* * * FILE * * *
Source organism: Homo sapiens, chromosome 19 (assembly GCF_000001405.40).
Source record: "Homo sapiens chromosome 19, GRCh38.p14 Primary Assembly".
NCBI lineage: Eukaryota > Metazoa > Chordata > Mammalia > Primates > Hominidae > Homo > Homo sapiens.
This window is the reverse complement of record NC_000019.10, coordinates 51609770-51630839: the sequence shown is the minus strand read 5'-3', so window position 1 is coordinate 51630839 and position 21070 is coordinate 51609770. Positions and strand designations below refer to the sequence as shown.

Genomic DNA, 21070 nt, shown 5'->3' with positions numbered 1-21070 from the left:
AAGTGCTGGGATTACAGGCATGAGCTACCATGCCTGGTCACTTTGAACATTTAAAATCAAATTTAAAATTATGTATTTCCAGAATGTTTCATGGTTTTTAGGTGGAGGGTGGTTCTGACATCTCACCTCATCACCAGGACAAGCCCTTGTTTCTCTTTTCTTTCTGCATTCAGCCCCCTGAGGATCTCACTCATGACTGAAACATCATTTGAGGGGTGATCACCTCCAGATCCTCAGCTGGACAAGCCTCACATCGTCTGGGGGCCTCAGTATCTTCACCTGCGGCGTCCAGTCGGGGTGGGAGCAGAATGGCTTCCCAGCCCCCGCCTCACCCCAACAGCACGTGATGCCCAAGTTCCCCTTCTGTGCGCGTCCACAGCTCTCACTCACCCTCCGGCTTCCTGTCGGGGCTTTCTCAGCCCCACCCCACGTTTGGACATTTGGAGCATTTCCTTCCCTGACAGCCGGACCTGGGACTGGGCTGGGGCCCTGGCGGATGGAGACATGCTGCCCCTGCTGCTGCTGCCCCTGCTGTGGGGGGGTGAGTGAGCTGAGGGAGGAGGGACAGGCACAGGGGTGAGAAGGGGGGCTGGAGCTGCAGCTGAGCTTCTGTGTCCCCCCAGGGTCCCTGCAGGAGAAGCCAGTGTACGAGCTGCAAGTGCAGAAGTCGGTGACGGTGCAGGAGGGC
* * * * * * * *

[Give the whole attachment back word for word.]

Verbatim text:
Source organism: Homo sapiens, chromosome 19 (assembly GCF_000001405.40).
Source record: "Homo sapiens chromosome 19, GRCh38.p14 Primary Assembly".
NCBI lineage: Eukaryota > Metazoa > Chordata > Mammalia > Primates > Hominidae > Homo > Homo sapiens.
This window is the reverse complement of record NC_000019.10, coordinates 51609770-51630839: the sequence shown is the minus strand read 5'-3', so window position 1 is coordinate 51630839 and position 21070 is coordinate 51609770. Positions and strand designations below refer to the sequence as shown.

Genomic DNA, 21070 nt, shown 5'->3' with positions numbered 1-21070 from the left:
AAGTGCTGGGATTACAGGCATGAGCTACCATGCCTGGTCACTTTGAACATTTAAAATCAAATTTAAAATTATGTATTTCCAGAATGTTTCATGGTTTTTAGGTGGAGGGTGGTTCTGACATCTCACCTCATCACCAGGACAAGCCCTTGTTTCTCTTTTCTTTCTGCATTCAGCCCCCTGAGGATCTCACTCATGACTGAAACATCATTTGAGGGGTGATCACCTCCAGATCCTCAGCTGGACAAGCCTCACATCGTCTGGGGGCCTCAGTATCTTCACCTGCGGCGTCCAGTCGGGGTGGGAGCAGAATGGCTTCCCAGCCCCCGCCTCACCCCAACAGCACGTGATGCCCAAGTTCCCCTTCTGTGCGCGTCCACAGCTCTCACTCACCCTCCGGCTTCCTGTCGGGGCTTTCTCAGCCCCACCCCACGTTTGGACATTTGGAGCATTTCCTTCCCTGACAGCCGGACCTGGGACTGGGCTGGGGCCCTGGCGGATGGAGACATGCTGCCCCTGCTGCTGCTGCCCCTGCTGTGGGGGGGTGAGTGAGCTGAGGGAGGAGGGACAGGCACAGGGGTGAGAAGGGGGGCTGGAGCTGCAGCTGAGCTTCTGTGTCCCCCCAGGGTCCCTGCAGGAGAAGCCAGTGTACGAGCTGCAAGTGCAGAAGTCGGTGACGGTGCAGGAGGGC